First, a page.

Quick view: Italian elections - a fixed income perspective

05/03/2018

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​Tom Ross, Portfolio Manager within Janus Henderson's Global Credit Team, considers the impact of the Italian elections on fixed income markets.
 
 
On 4 March 2018 the Italian elections took place, which resulted in a hung parliament with no party gaining a majority. At midday on 5 March, the anti-establishment party, Five Star Movement, had unsurprisingly harnessed the most support with a projected 32.5% of the votes, illustrating there is strong populist backing amongst Italian voters similar to what was seen in the most recent UK and US elections.  The left-wing Democratic Party looks set to have achieved 18.7% of the vote, while on the right the Northern League (Lega) received 17.5%, followed by Forza Italia at 14%. All in all, the election result was more populist than expected.
 
Italian credit did not really widen in anticipation of the elections. In trading on the morning of 5 March as polls started to appear, Italian government bond yields moved marginally higher and credit spreads widened a little but the overall market reaction has been limited. Our funds were positioned either underweight or neutral Italian risk going into the elections, which was largely a result of our bottom-up security selection and tight valuations rather than an expectation of the outcome of the election. Given that movements in Italian risk have been well contained and Italian political uncertainty is likely to prevail until a coalition government is formed, we are unlikely to favour adding to Italian risk at this point.
 
From an overall portfolio beta perspective, our funds were also cautiously positioned for reasons other than politics. Fund flows across markets have weakened; there is growing expectation that the European Central Bank’s bond purchasing programmes are likely to end this year, which will remove a less price-sensitive buyer of debt securities from the market; and spreads across most asset classes remain tight offering limited upside.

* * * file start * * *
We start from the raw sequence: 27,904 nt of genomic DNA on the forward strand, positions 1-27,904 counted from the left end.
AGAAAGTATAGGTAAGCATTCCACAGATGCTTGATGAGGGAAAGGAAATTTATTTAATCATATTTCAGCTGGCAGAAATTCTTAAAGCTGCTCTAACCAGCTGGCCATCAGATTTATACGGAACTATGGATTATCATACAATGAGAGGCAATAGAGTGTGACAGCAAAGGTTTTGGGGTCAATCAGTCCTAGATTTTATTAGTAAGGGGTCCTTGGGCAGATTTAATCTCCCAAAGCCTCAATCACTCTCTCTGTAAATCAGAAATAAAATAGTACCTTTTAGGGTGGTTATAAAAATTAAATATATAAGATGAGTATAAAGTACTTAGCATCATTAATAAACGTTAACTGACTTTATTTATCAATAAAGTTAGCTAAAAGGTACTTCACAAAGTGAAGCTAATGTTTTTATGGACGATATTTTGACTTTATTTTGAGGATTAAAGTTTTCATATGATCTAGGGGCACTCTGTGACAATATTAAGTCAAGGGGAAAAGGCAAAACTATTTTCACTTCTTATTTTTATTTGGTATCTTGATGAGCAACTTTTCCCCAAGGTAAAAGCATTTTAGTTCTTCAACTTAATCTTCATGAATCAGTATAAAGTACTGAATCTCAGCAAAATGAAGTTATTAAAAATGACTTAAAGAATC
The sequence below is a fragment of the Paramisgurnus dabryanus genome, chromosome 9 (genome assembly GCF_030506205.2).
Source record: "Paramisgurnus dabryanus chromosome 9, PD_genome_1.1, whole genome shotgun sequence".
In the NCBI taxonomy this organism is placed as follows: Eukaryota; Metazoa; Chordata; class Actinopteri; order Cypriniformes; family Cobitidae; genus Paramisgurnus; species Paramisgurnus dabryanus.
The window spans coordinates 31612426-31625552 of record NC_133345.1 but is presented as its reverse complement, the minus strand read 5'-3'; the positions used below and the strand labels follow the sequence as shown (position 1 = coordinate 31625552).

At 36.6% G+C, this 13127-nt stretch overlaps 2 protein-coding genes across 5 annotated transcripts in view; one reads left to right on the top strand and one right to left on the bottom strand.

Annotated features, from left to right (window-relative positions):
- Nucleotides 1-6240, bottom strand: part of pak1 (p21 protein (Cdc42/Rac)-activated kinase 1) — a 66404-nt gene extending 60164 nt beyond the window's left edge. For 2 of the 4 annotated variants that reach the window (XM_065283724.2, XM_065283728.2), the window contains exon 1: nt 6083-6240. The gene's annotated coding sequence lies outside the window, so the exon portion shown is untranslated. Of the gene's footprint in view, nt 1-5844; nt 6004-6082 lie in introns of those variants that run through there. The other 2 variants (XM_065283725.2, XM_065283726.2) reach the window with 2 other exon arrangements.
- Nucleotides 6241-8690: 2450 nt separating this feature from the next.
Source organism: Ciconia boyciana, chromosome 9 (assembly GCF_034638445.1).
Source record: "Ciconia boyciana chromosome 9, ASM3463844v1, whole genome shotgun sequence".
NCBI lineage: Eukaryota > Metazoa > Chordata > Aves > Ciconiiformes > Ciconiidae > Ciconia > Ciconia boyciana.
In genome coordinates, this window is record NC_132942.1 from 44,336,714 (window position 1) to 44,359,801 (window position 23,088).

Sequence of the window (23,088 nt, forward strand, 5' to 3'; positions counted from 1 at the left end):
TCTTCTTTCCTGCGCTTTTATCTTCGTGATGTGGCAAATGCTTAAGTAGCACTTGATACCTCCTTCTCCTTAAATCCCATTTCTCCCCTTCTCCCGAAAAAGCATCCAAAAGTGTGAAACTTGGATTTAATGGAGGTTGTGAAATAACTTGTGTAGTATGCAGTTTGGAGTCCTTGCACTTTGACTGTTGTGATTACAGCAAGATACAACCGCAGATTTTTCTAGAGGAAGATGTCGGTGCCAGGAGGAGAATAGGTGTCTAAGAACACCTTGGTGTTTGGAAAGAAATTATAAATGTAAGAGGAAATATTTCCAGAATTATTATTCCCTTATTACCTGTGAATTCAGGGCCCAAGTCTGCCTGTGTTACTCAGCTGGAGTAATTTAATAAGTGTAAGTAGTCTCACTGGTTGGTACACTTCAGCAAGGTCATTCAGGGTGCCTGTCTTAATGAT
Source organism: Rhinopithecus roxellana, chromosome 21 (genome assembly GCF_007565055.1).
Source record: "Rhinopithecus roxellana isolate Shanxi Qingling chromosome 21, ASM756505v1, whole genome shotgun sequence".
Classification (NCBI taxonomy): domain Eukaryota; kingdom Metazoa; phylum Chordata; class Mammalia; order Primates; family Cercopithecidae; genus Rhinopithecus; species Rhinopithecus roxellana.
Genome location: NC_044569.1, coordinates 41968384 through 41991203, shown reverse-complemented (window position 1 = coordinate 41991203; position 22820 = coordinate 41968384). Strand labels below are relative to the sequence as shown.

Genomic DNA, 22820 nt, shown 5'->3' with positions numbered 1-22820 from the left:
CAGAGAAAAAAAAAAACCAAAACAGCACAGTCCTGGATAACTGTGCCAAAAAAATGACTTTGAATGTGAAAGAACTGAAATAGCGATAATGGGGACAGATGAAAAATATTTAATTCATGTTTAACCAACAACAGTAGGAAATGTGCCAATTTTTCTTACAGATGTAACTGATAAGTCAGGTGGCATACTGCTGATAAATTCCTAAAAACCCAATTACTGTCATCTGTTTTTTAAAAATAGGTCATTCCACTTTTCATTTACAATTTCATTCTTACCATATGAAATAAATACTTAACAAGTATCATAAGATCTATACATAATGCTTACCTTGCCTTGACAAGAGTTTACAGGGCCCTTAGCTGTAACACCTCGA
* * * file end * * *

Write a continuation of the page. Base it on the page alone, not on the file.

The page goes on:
While the relative success of the eurosceptic Five Star Movement (which as the biggest party looks set to form the backbone of any government) and Lega means there will be a shift in politics in Italy, which could result in struggles in getting a reform agenda passed, it is unlikely to be existential for the European Union. The Brexit negotiations are revealing the challenging economic realities of potentially losing frictionless access to your nearest trading partners. We would anticipate some horse trading between parties – clearly job creation and dealing with immigration will be high on the agenda for whoever takes power.

These are the views of the author at the time of publication and may differ from the views of other individuals/teams at Janus Henderson Investors. Any securities, funds, sectors and indices mentioned within this article do not constitute or form part of any offer or solicitation to buy or sell them.

Past performance is not a guide to future performance. The value of an investment and the income from it can fall as well as rise and you may not get back the amount originally invested.

The information in this article does not qualify as an investment recommendation.

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Janus Henderson Credit Alpha Fund

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Janus Henderson Horizon Euro Corporate Bond Fund

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  • If a Fund has a high exposure to a particular country or geographical region it carries a higher level of risk than a Fund which is more broadly diversified.
  • The value of a bond or money market instrument may fall if the financial health of the issuer weakens, or the market believes it may weaken. This risk is greater the lower the credit quality of the bond.
  • If the Fund or a specific share class of the Fund seeks to reduce risks (such as exchange rate movements), the measures designed to do so may be ineffective, unavailable or detrimental.
  • When interest rates rise (or fall), the prices of different securities will be affected differently. In particular, bond values generally fall when interest rates rise. This risk is generally greater the longer the maturity of a bond investment.
  • Any security could become hard to value or to sell at a desired time and price, increasing the risk of investment losses.

Risk rating

Janus Henderson Horizon Euro High Yield Bond Fund

Specific risks

  • This fund is designed to be used only as one component in several in a diversified investment portfolio. Investors should consider carefully the proportion of their portfolio invested into this fund.
  • The Fund could lose money if a counterparty with which it trades becomes unwilling or unable to meet its obligations to the Fund.
  • If a Fund has a high exposure to a particular country or geographical region it carries a higher level of risk than a Fund which is more broadly diversified.
  • The value of a bond or money market instrument may fall if the financial health of the issuer weakens, or the market believes it may weaken. This risk is greater the lower the credit quality of the bond.
  • If the Fund or a specific share class of the Fund seeks to reduce risks (such as exchange rate movements), the measures designed to do so may be ineffective, unavailable or detrimental.
  • When interest rates rise (or fall), the prices of different securities will be affected differently. In particular, bond values generally fall when interest rates rise. This risk is generally greater the longer the maturity of a bond investment.
  • Any security could become hard to value or to sell at a desired time and price, increasing the risk of investment losses.

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